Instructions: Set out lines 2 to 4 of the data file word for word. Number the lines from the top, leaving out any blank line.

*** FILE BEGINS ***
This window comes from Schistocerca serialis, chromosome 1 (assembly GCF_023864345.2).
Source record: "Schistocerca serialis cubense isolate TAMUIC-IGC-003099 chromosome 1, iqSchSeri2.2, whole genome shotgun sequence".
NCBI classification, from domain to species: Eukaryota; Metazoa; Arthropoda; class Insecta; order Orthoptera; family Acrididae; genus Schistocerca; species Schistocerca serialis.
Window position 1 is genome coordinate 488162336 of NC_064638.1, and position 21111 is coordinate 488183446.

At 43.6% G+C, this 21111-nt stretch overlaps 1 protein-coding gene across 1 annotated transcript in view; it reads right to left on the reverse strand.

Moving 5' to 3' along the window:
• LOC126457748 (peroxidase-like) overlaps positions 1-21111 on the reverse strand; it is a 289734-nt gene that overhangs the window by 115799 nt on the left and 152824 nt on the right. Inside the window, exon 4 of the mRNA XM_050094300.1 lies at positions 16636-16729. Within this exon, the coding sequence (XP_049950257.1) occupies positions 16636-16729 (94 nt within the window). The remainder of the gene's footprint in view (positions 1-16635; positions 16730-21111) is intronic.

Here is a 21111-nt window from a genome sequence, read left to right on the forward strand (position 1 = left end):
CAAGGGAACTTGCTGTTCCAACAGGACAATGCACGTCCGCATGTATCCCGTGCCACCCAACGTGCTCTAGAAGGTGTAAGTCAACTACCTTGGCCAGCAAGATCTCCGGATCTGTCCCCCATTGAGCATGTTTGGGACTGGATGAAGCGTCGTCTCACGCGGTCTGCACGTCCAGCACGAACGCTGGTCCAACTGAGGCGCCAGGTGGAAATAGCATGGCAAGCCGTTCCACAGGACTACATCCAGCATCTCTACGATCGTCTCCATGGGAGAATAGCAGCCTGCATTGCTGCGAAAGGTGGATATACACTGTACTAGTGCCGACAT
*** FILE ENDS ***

Source record: "Schistocerca serialis cubense isolate TAMUIC-IGC-003099 chromosome 1, iqSchSeri2.2, whole genome shotgun sequence".
NCBI classification, from domain to species: Eukaryota; Metazoa; Arthropoda; class Insecta; order Orthoptera; family Acrididae; genus Schistocerca; species Schistocerca serialis.
Window position 1 is genome coordinate 488162336 of NC_064638.1, and position 21111 is coordinate 488183446.